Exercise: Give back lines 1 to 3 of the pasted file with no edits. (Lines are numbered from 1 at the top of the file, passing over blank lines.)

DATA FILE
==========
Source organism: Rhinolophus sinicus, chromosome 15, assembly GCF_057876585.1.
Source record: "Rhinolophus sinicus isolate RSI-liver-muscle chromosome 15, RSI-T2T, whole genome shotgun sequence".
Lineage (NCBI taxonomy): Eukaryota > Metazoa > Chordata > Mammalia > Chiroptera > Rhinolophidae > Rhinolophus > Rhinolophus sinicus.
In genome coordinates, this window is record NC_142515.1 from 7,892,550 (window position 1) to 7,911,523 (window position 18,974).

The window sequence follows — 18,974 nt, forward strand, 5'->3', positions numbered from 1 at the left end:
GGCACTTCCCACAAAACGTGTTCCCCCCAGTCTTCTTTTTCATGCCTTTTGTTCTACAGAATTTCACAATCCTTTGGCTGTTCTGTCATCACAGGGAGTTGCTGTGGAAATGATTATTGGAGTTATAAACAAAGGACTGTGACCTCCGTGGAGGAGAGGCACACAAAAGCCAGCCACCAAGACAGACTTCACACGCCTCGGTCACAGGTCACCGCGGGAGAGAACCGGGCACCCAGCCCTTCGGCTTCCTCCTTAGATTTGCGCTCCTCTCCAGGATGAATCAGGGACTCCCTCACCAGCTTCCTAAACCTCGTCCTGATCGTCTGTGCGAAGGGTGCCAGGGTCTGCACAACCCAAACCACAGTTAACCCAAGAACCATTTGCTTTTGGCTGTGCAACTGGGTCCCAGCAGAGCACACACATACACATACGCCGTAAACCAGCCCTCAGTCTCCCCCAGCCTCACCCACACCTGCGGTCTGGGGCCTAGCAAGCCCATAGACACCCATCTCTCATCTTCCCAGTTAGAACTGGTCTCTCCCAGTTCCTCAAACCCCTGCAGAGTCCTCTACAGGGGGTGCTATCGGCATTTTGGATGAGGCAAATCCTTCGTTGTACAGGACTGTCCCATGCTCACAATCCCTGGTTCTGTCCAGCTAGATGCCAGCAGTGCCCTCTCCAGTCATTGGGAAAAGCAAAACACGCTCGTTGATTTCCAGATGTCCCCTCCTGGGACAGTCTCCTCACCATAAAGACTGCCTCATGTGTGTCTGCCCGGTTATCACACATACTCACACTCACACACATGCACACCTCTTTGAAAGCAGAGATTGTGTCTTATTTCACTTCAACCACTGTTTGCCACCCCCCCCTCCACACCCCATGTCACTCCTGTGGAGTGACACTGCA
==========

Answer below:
Source organism: Rhinolophus sinicus, chromosome 15, assembly GCF_057876585.1.
Source record: "Rhinolophus sinicus isolate RSI-liver-muscle chromosome 15, RSI-T2T, whole genome shotgun sequence".
Lineage (NCBI taxonomy): Eukaryota > Metazoa > Chordata > Mammalia > Chiroptera > Rhinolophidae > Rhinolophus > Rhinolophus sinicus.